Whose Modernity? Indigenous Modernities and Land Claims after Apartheid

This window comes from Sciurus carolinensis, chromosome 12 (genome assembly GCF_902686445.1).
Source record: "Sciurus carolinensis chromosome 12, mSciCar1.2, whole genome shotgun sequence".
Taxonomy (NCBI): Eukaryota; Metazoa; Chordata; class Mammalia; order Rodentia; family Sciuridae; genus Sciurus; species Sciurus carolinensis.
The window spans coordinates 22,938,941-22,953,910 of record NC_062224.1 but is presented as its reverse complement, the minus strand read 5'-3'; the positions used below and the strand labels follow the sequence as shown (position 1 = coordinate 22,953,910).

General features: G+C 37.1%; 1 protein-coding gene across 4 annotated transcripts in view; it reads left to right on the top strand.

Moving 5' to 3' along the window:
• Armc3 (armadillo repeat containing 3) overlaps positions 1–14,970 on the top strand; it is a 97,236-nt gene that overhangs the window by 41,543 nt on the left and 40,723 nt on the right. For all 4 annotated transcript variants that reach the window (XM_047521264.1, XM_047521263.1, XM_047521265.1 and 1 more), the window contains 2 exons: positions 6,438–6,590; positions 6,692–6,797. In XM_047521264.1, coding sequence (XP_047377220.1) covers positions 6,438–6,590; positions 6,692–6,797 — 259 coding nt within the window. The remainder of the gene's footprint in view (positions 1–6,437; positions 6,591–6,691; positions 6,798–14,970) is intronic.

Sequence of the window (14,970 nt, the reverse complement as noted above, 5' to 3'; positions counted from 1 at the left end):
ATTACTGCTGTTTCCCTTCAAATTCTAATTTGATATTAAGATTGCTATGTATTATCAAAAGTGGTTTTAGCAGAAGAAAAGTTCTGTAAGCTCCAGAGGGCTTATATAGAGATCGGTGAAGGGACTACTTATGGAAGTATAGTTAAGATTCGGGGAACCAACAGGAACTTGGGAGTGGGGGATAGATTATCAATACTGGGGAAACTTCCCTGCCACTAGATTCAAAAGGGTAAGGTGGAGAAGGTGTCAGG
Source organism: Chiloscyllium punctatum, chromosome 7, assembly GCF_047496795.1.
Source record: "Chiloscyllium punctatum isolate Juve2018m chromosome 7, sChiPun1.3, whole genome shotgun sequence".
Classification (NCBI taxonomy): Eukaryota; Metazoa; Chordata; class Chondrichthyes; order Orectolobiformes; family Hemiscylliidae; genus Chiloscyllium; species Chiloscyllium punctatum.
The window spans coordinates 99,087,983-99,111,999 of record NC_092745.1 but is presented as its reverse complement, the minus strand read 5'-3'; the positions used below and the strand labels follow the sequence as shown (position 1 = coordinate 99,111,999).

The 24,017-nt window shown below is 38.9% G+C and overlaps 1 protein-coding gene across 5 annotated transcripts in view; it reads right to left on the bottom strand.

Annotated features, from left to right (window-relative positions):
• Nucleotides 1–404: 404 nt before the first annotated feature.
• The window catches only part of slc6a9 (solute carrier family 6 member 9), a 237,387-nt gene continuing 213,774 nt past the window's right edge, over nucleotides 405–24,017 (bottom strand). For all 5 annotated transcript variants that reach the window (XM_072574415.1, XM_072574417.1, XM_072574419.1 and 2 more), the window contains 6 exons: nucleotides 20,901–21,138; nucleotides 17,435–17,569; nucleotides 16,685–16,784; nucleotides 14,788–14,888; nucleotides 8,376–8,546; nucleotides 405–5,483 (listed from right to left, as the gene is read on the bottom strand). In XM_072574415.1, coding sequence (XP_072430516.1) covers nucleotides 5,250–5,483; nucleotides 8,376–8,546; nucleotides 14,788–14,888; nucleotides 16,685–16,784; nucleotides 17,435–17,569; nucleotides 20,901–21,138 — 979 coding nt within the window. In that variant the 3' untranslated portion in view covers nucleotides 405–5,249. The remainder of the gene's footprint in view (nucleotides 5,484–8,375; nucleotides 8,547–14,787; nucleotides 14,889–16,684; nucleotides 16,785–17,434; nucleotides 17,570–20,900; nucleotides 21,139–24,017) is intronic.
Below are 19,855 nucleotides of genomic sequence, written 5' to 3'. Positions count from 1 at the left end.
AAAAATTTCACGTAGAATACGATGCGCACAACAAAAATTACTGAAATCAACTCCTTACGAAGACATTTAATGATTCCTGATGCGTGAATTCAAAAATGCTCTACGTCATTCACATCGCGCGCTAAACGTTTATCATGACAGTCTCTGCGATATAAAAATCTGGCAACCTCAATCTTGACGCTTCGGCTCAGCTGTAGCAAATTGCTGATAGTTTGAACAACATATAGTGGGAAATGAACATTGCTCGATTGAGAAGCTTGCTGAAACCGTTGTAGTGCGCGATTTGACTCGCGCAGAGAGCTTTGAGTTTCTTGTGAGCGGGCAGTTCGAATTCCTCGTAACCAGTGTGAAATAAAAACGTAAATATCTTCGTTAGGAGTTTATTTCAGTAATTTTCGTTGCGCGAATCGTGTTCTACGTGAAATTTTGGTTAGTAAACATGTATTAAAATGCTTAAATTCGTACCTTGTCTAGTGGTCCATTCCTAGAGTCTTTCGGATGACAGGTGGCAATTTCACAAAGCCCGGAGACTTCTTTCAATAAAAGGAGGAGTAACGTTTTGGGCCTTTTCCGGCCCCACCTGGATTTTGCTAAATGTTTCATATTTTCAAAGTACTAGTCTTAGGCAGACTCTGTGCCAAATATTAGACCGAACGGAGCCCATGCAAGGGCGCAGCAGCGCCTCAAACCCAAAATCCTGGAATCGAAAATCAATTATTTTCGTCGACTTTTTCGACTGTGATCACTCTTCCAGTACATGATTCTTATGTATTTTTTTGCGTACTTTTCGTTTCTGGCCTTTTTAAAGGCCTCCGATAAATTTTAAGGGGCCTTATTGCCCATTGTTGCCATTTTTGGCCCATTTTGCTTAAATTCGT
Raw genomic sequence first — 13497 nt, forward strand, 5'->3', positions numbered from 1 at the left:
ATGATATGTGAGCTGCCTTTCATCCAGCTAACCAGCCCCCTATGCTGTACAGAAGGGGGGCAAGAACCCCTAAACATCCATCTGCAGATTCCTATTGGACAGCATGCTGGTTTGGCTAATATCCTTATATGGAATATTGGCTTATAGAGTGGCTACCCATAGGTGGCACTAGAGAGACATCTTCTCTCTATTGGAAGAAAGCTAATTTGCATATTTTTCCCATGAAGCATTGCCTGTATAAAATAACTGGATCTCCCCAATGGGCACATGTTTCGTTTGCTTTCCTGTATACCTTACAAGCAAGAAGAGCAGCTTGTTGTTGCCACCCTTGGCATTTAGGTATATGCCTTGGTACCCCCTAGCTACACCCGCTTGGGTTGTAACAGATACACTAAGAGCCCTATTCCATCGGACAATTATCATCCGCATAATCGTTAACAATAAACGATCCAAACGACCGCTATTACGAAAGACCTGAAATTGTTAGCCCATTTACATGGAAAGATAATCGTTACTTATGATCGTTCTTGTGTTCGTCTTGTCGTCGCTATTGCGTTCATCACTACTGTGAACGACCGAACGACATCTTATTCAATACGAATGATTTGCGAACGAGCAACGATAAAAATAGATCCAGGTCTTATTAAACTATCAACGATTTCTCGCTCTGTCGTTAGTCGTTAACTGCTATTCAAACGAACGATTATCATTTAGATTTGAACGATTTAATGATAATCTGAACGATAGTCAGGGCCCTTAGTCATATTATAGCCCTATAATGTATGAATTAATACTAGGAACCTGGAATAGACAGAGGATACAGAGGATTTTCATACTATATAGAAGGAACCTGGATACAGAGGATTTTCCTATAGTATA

This article questions some of the key assumptions of post-development and anti-development critics such as Arturo Escobar and Wolfgang Sachs, who tend to prescribe a puritanical and principled rejection of ‘exogenous development’ that does not necessarily reflect the needs and desires of the beneficiaries of development. Drawing on fieldwork research on land claims in Northern Cape and Northern Provinces (South Africa), the author argues that these beneficiaries tend to deploy hybrid and highly selective and situational responses to development interventions. These hybrid responses can be regarded as indigenous modernities. Development packages are resisted, embraced, reshaped or accommodated depending on the specific content and context. The author also questions James Ferguson's conclusion that depoliticizing development discourses inevitably buttresses bureaucratic state power. Rather, the fieldwork findings suggest that state-led development is often an extremely risky business that can undermine the legitimacy and authority of governments. In addition, in many parts of the developing world, it is the retreat of the neo-liberal state, rather than ‘the tyranny of development’, that poses the most serious threat to household livelihood strategies and economic survival. The case studies discussed here suggest that responses to development are usually neither wholesale endorsements nor radical rejections of modernity. Even when resisting and subverting development ideas and practices, people do not generally do so on the basis of either radical populist politics or in defence of pristine and authentic local cultural traditions.